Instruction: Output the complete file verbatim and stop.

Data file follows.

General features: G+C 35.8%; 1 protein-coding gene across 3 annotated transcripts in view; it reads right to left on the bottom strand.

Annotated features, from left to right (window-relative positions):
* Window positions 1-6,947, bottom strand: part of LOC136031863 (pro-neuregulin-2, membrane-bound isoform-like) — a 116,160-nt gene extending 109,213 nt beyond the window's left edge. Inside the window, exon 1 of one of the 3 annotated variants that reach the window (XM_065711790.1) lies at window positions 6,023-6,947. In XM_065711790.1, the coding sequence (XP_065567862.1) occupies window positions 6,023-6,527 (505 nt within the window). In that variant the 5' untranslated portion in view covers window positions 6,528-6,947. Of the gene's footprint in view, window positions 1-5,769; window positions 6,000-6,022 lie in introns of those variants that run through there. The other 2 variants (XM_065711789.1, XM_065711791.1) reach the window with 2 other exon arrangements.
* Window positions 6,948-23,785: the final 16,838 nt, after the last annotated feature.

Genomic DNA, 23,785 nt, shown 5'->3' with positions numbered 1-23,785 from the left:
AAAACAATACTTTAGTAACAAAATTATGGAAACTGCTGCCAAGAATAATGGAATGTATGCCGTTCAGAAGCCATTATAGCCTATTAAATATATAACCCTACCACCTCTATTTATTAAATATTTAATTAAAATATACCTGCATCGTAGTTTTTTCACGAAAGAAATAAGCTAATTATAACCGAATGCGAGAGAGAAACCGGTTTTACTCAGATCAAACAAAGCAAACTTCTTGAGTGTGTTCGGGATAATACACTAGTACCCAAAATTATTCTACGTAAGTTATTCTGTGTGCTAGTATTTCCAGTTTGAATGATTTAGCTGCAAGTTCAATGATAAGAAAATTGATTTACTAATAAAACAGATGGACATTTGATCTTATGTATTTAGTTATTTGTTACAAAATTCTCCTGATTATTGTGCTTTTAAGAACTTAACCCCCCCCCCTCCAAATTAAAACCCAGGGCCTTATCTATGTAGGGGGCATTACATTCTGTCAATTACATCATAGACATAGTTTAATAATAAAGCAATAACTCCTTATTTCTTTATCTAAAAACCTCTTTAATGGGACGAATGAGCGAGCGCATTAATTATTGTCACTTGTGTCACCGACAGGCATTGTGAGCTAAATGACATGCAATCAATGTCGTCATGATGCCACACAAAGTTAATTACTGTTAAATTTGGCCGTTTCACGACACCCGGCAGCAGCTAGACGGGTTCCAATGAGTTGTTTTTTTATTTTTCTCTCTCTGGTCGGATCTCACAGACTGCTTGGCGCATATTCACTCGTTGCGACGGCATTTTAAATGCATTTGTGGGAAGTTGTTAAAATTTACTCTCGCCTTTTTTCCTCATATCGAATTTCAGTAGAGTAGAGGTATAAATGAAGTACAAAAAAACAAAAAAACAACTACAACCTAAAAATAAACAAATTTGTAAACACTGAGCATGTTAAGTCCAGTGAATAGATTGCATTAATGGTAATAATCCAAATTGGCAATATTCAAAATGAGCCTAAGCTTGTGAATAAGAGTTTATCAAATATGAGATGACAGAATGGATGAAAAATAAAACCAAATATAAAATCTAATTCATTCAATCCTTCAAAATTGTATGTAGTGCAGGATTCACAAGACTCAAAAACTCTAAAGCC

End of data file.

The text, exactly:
General features: G+C 35.8%; 1 protein-coding gene across 3 annotated transcripts in view; it reads right to left on the bottom strand.

Annotated features, from left to right (window-relative positions):
* Window positions 1-6,947, bottom strand: part of LOC136031863 (pro-neuregulin-2, membrane-bound isoform-like) — a 116,160-nt gene extending 109,213 nt beyond the window's left edge. Inside the window, exon 1 of one of the 3 annotated variants that reach the window (XM_065711790.1) lies at window positions 6,023-6,947. In XM_065711790.1, the coding sequence (XP_065567862.1) occupies window positions 6,023-6,527 (505 nt within the window). In that variant the 5' untranslated portion in view covers window positions 6,528-6,947. Of the gene's footprint in view, window positions 1-5,769; window positions 6,000-6,022 lie in introns of those variants that run through there. The other 2 variants (XM_065711789.1, XM_065711791.1) reach the window with 2 other exon arrangements.
* Window positions 6,948-23,785: the final 16,838 nt, after the last annotated feature.

Genomic DNA, 23,785 nt, shown 5'->3' with positions numbered 1-23,785 from the left:
AAAACAATACTTTAGTAACAAAATTATGGAAACTGCTGCCAAGAATAATGGAATGTATGCCGTTCAGAAGCCATTATAGCCTATTAAATATATAACCCTACCACCTCTATTTATTAAATATTTAATTAAAATATACCTGCATCGTAGTTTTTTCACGAAAGAAATAAGCTAATTATAACCGAATGCGAGAGAGAAACCGGTTTTACTCAGATCAAACAAAGCAAACTTCTTGAGTGTGTTCGGGATAATACACTAGTACCCAAAATTATTCTACGTAAGTTATTCTGTGTGCTAGTATTTCCAGTTTGAATGATTTAGCTGCAAGTTCAATGATAAGAAAATTGATTTACTAATAAAACAGATGGACATTTGATCTTATGTATTTAGTTATTTGTTACAAAATTCTCCTGATTATTGTGCTTTTAAGAACTTAACCCCCCCCCCTCCAAATTAAAACCCAGGGCCTTATCTATGTAGGGGGCATTACATTCTGTCAATTACATCATAGACATAGTTTAATAATAAAGCAATAACTCCTTATTTCTTTATCTAAAAACCTCTTTAATGGGACGAATGAGCGAGCGCATTAATTATTGTCACTTGTGTCACCGACAGGCATTGTGAGCTAAATGACATGCAATCAATGTCGTCATGATGCCACACAAAGTTAATTACTGTTAAATTTGGCCGTTTCACGACACCCGGCAGCAGCTAGACGGGTTCCAATGAGTTGTTTTTTTATTTTTCTCTCTCTGGTCGGATCTCACAGACTGCTTGGCGCATATTCACTCGTTGCGACGGCATTTTAAATGCATTTGTGGGAAGTTGTTAAAATTTACTCTCGCCTTTTTTCCTCATATCGAATTTCAGTAGAGTAGAGGTATAAATGAAGTACAAAAAAACAAAAAAACAACTACAACCTAAAAATAAACAAATTTGTAAACACTGAGCATGTTAAGTCCAGTGAATAGATTGCATTAATGGTAATAATCCAAATTGGCAATATTCAAAATGAGCCTAAGCTTGTGAATAAGAGTTTATCAAATATGAGATGACAGAATGGATGAAAAATAAAACCAAATATAAAATCTAATTCATTCAATCCTTCAAAATTGTATGTAGTGCAGGATTCACAAGACTCAAAAACTCTAAAGCC